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FW: Spam (Message score):4/26/2004 Daily Report from The Chronicle of Higher Education

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  • Popplestone, Ann
    ... From: The Chronicle [mailto:daily@chronicle.com] Sent: Monday, April 26, 2004 5:00 AM To: Chronicle Daily Report Subject: Spam (Message score):4/26/2004
    Message 1 of 1 , Apr 26, 2004
      -----Original Message-----
      From: The Chronicle [mailto:daily@...]
      Sent: Monday, April 26, 2004 5:00 AM
      To: Chronicle Daily Report
      Subject: Spam (Message score):4/26/2004 Daily Report from The Chronicle
      of Higher Education

      ACADEME TODAY: The Chronicle of Higher Education's
      Daily Report for subscribers

      Good day!

      Here are news bulletins from The Chronicle of Higher Education
      for Monday, April 26.

      * [snip]



      With the economy stifling growth at four-year public colleges,
      enrollments at two-year institutions are up, and state financial
      support is down. And every year more students show up who barely
      know how to read. Can community colleges continue to provide
      access for all? Join a live, online discussion of this topic on
      Thursday at 2 p.m., U.S. Eastern time. Advance questions are
      encouraged and may be posted now.
      --> http://chronicle.com/colloquylive/



      COMMUNITY-COLLEGE CONUNDRUM: With new missions and surging
      enrollment, community colleges wonder whether they can continue
      to provide access for all. Join us Thursday in Colloquy Live for
      a live discussion of the issues raised in this article.
      --> SEE http://chronicle.com/weekly/v50/i34/34a02701.htm



      A glance at the spring issue of "Proteus":
      How HIV/AIDS is wiping out Africa

      The HIV/AIDS crisis in Africa compounds and is compounded by the
      economic, social, and political problems of the continent, says
      Kwaku Danso, an associate professor of international affairs and
      development at Clark Atlanta University.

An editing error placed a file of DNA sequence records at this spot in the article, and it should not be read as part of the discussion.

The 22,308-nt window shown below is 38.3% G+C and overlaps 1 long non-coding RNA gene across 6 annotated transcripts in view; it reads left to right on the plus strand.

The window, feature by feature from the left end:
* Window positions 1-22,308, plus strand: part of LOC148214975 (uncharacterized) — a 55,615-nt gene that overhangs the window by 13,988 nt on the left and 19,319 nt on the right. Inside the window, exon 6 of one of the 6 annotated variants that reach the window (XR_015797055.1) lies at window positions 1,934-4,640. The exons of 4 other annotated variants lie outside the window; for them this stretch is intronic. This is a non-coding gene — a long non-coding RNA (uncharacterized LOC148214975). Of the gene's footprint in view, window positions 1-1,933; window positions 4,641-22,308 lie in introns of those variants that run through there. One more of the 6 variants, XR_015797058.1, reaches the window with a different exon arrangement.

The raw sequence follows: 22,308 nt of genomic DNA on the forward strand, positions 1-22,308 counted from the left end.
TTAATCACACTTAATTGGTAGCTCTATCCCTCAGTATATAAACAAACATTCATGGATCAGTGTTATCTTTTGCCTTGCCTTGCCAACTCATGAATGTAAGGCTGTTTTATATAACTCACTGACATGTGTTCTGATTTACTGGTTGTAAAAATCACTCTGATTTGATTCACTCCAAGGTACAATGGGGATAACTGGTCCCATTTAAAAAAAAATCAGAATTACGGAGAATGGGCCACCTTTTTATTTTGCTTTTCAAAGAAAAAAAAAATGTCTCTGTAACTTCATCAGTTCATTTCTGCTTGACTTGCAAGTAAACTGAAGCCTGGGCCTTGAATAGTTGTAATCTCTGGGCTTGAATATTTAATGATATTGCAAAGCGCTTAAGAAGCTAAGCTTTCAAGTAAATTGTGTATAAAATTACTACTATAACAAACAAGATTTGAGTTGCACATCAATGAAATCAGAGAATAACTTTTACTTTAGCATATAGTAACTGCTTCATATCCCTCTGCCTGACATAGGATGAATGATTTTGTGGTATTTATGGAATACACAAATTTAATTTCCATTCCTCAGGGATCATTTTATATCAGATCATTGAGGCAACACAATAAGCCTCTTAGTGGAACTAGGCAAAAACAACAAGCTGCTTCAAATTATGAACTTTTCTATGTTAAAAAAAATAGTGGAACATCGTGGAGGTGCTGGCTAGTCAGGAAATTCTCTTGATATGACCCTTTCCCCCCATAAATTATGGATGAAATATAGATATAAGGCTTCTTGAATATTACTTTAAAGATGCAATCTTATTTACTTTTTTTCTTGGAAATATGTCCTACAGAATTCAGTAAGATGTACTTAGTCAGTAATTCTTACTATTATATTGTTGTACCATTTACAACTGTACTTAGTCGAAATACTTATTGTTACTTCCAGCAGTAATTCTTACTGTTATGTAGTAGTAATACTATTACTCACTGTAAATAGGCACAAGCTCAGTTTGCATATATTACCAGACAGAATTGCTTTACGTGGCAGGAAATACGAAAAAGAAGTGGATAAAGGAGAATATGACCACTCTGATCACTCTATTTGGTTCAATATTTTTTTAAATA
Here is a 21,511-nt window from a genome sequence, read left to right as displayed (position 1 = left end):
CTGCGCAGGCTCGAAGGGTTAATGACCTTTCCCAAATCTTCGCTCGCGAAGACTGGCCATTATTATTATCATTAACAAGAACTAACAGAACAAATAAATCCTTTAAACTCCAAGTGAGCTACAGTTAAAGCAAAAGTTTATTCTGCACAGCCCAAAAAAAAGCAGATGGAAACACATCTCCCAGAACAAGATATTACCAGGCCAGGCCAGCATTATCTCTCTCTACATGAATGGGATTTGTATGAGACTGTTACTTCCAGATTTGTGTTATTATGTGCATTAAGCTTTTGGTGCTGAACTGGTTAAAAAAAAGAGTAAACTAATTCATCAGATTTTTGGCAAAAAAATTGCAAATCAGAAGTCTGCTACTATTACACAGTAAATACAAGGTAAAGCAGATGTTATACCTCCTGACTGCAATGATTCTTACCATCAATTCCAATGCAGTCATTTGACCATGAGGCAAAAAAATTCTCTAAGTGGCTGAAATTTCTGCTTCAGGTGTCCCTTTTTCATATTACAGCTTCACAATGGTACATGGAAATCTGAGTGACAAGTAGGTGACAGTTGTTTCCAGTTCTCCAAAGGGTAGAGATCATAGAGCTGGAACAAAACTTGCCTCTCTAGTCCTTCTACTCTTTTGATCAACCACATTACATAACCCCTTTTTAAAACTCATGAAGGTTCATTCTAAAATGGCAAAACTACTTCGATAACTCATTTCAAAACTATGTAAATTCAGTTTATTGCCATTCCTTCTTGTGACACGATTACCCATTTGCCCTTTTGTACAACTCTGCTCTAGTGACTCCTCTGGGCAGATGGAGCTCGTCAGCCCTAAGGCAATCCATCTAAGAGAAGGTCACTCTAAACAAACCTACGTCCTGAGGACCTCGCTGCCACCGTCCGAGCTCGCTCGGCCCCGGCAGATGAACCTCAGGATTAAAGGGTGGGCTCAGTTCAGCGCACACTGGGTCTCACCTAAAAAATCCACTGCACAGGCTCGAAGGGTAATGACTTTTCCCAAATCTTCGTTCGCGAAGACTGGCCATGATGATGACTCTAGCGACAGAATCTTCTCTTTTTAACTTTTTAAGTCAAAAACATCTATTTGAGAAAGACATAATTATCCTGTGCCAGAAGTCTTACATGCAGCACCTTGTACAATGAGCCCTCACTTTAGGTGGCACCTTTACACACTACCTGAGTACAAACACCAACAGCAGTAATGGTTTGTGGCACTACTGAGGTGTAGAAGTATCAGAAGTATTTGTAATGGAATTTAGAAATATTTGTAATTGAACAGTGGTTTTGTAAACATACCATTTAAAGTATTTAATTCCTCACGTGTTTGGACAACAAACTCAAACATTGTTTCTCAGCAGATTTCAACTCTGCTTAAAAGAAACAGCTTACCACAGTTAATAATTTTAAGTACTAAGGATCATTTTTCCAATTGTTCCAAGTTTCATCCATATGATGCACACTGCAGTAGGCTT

"HIV/AIDS, like all infectious diseases, is transmitted in an
      environment that is heavily influenced by societal factors --
      economics, politics, sanitation, environmental degradation,
      malnutrition, and access to health care," he writes. "This is
      consistent with Louis Pasteur's observation that 'the microbe is
      nothing, the terrain is everything.'"

      Health systems that were already inadequate to serve Africa's
      largely rural population are under unsustainable strain as they
      try to care for the millions of Africans with HIV/AIDS, Mr.
      Danso says. "In some countries," he writes, "health-care staff
      are dying faster than they can be trained."

      HIV-related illnesses have spawned teacher shortages and labor
      shortages. The unequal societal and cultural burden placed on
      women in Africa has caused the continent to be the only place in
      the world where more women than men are infected with HIV/AIDS,
      Mr. Danso says. And the political stability of many African
      nations is threatened as governments struggle to allocate their
      dwindling resources.

      In short, he says, HIV/AIDS "has affected every aspect of
      African society and may indeed succeed in wiping the continent
      from the map."

      The article, "The Political Economy of HIV/AIDS in Africa," is
      not online. Information about the journal is available at


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